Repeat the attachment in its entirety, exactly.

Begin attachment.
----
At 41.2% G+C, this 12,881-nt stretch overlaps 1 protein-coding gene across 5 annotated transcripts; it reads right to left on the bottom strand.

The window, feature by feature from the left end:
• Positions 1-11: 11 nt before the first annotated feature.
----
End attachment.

At 41.2% G+C, this 12,881-nt stretch overlaps 1 protein-coding gene across 5 annotated transcripts; it reads right to left on the bottom strand.

The window, feature by feature from the left end:
• Positions 1-11: 11 nt before the first annotated feature.